In other words there is overwhelming evidence that on a national level the commandments dealing with the relationship between man and his fellow man are absolutely crucial.
While we cannot be sure, as mentioned before, that the different biblical and rabbinical texts apply to our precarious situation in the land of Israel at this hour, we should at least draw the conclusion that it is our duty to inspire ourselves and our fellow Jews to increase our efforts to take all these texts to our hearts and try to create an even better Jewish society. It cannot be denied that there are few places in the world where so much kindness is done as in Israel. We are blessed with charity organizations of every possible kind, unheard of in other countries. As has been shown in the latest “Operation Defense Shield” Israeli soldiers implement standards of moral warfare which no other nation in the world will even contemplate. In their utter frustration, these nations have now turned against us because they cannot bear the knowledge that their leadership and armies are so far removed from such moral standards as displayed by our soldiers. This is our fate and we should be proud of it.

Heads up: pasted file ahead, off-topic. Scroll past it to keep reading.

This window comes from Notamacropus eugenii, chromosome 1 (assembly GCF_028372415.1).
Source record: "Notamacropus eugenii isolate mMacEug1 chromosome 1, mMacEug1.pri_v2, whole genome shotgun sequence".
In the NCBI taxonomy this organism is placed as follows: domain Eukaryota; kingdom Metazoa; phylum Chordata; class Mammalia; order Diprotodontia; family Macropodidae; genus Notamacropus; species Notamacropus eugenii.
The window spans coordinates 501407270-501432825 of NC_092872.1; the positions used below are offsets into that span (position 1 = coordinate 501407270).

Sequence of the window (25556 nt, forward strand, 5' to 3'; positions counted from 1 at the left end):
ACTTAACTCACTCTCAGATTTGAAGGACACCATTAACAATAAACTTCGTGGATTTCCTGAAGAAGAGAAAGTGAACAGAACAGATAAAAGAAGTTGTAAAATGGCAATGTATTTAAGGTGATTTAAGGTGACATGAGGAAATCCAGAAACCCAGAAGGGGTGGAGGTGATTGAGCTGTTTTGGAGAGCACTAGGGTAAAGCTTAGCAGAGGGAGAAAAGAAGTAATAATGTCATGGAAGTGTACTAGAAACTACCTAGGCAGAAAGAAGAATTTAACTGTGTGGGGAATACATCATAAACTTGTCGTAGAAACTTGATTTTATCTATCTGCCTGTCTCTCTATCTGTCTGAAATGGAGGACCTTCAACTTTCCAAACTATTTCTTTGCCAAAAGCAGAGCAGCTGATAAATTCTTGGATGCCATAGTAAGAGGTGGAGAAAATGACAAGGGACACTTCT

Still there is much to do. Israel should start a major national campaign to advance the commandments between man and fellow man. By creating outreach programs throughout the country via radio and television broadcasts, websites, email, Cd’s and educational videos, it would be possible to reach hundreds of thousands of people. We should flood the Israeli society and the Jewish world at large with the most uplifting literature which is presented in an attractive way to inspire people to show the utmost sensitivity to the feelings of our fellow man. Advertisements on billboards at bus and train stations and in shopping centers sponsored by major industries, should call on its readers to be more patient with their fellowman, to smile and say hello to any bypasser, to show courtesy, to help wherever possible and make it a matter of honor and pride to be a real “mensch”